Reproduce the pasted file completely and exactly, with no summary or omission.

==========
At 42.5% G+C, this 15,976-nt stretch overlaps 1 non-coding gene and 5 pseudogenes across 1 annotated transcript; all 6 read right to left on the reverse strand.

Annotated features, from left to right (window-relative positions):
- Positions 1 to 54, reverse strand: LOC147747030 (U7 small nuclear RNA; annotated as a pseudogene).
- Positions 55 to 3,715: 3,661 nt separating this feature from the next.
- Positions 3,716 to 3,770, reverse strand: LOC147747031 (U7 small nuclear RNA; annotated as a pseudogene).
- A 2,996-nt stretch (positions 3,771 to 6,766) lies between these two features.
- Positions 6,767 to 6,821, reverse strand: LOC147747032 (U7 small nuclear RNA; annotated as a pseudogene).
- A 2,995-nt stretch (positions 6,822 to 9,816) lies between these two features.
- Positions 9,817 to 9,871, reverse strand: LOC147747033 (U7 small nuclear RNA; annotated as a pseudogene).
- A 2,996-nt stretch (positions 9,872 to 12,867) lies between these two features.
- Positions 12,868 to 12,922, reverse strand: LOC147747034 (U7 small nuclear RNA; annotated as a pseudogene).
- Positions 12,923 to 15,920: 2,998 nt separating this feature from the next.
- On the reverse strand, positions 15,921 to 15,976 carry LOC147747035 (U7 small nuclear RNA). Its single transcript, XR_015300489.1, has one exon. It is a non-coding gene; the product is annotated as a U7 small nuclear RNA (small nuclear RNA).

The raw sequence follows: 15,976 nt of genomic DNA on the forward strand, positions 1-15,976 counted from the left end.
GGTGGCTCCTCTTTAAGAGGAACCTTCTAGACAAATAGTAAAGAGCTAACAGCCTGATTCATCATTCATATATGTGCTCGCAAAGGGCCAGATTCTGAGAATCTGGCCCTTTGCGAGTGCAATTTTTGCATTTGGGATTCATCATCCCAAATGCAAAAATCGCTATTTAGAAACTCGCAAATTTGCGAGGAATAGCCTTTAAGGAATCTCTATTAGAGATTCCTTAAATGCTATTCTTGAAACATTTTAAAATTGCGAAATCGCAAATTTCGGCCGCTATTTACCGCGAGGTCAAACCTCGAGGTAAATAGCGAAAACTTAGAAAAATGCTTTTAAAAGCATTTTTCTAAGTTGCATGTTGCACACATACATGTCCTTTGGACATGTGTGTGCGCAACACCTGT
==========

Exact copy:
At 42.5% G+C, this 15,976-nt stretch overlaps 1 non-coding gene and 5 pseudogenes across 1 annotated transcript; all 6 read right to left on the reverse strand.

Annotated features, from left to right (window-relative positions):
- Positions 1 to 54, reverse strand: LOC147747030 (U7 small nuclear RNA; annotated as a pseudogene).
- Positions 55 to 3,715: 3,661 nt separating this feature from the next.
- Positions 3,716 to 3,770, reverse strand: LOC147747031 (U7 small nuclear RNA; annotated as a pseudogene).
- A 2,996-nt stretch (positions 3,771 to 6,766) lies between these two features.
- Positions 6,767 to 6,821, reverse strand: LOC147747032 (U7 small nuclear RNA; annotated as a pseudogene).
- A 2,995-nt stretch (positions 6,822 to 9,816) lies between these two features.
- Positions 9,817 to 9,871, reverse strand: LOC147747033 (U7 small nuclear RNA; annotated as a pseudogene).
- A 2,996-nt stretch (positions 9,872 to 12,867) lies between these two features.
- Positions 12,868 to 12,922, reverse strand: LOC147747034 (U7 small nuclear RNA; annotated as a pseudogene).
- Positions 12,923 to 15,920: 2,998 nt separating this feature from the next.
- On the reverse strand, positions 15,921 to 15,976 carry LOC147747035 (U7 small nuclear RNA). Its single transcript, XR_015300489.1, has one exon. It is a non-coding gene; the product is annotated as a U7 small nuclear RNA (small nuclear RNA).

The raw sequence follows: 15,976 nt of genomic DNA on the forward strand, positions 1-15,976 counted from the left end.
GGTGGCTCCTCTTTAAGAGGAACCTTCTAGACAAATAGTAAAGAGCTAACAGCCTGATTCATCATTCATATATGTGCTCGCAAAGGGCCAGATTCTGAGAATCTGGCCCTTTGCGAGTGCAATTTTTGCATTTGGGATTCATCATCCCAAATGCAAAAATCGCTATTTAGAAACTCGCAAATTTGCGAGGAATAGCCTTTAAGGAATCTCTATTAGAGATTCCTTAAATGCTATTCTTGAAACATTTTAAAATTGCGAAATCGCAAATTTCGGCCGCTATTTACCGCGAGGTCAAACCTCGAGGTAAATAGCGAAAACTTAGAAAAATGCTTTTAAAAGCATTTTTCTAAGTTGCATGTTGCACACATACATGTCCTTTGGACATGTGTGTGCGCAACACCTGT